Tuesday, January 03, 2017
Congress Unites for Water
In early December 2016 members of the U.S. Congress managed to find common ground on one topic - water. With widespread support the Senate and House passed the Water Infrastructure Improvements for the Nation Act, which bureaucrats anxious for simplicity have nicknamed the WIIN Act. It was signed into law by President Obama before the Christmas holiday.
This is not the first attempt by Congress to deal with water infrastructure issues. In 2014, lawmakers passed the Water Infrastructure Finance and Innovation Act. Unfortunately, our esteemed leaders did not see fit to provide for financial support other than coverage of start-up expenses. The new WIIN Act comes with a $20 million budget, of which at least $17 million must be used as credit assistance for as much as $2 billion in water infrastructure projects.
Drought conditions in California and the toxic water system in Flint, Michigan are two high profile water-related disasters that might have been averted are at least reduced in scope with timely infrastructure investments. Projects to mitigate the effects of drought are eligible for funding through the WIIN Act. Additionally, certain provisions of the legislation expedite review of proposed projects to reduce drought such as water desalination and recycling. This could potentially benefit agriculture as well as communities.
The legislation also streamlines the loan making process for municipalities and even private entities that deliver water to communities like Flint. Additionally, the WIIN Act authorizes $100 million in capitalization grants to state funds set up to finance improvements to drinking water systems with lead exposure.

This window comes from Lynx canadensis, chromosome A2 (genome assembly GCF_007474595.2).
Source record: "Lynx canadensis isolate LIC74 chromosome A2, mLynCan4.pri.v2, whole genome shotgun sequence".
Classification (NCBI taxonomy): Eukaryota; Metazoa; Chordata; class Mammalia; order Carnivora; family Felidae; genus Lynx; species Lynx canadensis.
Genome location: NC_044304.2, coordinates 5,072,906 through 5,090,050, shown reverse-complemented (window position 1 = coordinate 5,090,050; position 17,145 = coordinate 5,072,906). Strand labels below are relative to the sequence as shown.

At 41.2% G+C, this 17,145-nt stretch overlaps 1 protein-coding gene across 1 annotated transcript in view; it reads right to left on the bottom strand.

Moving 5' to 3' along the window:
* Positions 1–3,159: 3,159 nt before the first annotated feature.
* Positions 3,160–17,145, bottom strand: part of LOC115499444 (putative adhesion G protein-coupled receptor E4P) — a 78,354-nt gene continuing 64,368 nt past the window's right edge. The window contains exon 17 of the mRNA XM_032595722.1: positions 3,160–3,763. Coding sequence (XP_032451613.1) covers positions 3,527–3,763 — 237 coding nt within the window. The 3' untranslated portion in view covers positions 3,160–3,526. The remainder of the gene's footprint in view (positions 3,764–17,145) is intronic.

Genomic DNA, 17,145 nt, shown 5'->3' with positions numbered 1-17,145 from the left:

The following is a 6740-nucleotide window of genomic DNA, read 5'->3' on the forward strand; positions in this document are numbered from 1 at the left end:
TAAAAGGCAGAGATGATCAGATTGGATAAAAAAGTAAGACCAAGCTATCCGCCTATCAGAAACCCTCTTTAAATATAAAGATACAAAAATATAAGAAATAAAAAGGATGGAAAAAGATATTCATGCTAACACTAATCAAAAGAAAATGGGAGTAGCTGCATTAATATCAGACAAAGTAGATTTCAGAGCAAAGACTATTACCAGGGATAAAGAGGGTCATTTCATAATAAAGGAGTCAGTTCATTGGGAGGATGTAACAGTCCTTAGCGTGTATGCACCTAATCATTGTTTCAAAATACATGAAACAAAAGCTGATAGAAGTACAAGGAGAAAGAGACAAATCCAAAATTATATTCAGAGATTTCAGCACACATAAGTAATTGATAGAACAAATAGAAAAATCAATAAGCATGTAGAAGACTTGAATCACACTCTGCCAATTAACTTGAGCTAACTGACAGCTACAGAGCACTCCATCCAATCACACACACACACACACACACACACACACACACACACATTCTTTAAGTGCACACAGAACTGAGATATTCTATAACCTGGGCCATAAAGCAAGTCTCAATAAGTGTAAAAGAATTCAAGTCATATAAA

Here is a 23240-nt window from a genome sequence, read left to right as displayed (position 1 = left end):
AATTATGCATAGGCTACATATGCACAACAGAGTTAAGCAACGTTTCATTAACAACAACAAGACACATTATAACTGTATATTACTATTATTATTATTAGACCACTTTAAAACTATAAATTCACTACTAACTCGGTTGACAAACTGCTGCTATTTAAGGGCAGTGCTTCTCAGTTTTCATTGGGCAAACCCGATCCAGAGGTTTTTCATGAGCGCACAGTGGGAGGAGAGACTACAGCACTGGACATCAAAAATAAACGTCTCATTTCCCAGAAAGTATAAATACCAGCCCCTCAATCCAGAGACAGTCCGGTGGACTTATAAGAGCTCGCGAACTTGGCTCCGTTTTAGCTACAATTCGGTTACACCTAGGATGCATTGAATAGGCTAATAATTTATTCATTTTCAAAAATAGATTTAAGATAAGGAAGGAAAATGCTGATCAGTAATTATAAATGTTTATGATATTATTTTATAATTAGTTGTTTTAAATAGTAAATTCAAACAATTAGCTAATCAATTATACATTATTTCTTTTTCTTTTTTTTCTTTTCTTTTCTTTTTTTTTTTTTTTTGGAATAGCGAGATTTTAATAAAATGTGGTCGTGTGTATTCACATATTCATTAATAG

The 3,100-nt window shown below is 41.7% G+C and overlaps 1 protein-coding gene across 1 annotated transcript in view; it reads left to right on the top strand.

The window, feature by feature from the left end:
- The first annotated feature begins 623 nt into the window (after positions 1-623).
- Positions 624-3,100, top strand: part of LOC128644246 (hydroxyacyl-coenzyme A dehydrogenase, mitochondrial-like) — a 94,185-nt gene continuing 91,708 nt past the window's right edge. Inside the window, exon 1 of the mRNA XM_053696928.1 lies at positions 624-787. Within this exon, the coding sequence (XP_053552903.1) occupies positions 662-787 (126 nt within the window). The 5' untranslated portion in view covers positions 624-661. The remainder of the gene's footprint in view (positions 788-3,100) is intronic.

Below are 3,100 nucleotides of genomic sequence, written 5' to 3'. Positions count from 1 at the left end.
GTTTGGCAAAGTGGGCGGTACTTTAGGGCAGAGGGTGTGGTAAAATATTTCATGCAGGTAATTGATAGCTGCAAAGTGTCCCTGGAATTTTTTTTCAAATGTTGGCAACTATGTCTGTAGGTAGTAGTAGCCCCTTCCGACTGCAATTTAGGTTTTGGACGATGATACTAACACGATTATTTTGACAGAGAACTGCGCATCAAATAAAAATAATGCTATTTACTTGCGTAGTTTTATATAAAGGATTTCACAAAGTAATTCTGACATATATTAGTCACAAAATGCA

The U.S. Army Corps of Engineers has widespread responsibility for the country’s water infrastructure. The agency is not left out. The WIIN Act authorizes nearly $16 billion for the Corps projects, including thirty projects that have been the target of engineering work conducted since the 2014 legislation was enacted. Much of this work is related to navigation and transportation matters rather than water for drinking and agricultural use. The objective is to keep the U.S. economy competitive with the rest of the world with efficient shipping ports, harbors and channels.
A side benefit of the act is the economic impact of over $18 billion in spending on water-related systems design, engineering and construction. Like the earlier 2014 legislation the WIIN Act calls for purchasing from U.S. suppliers, guaranteeing the full force of the incremental fiscal spending hits the U.S. economy.
Neither the author of the Small Cap Strategist web log, Crystal Equity Research nor its affiliates have a beneficial interest in the companies mentioned herein.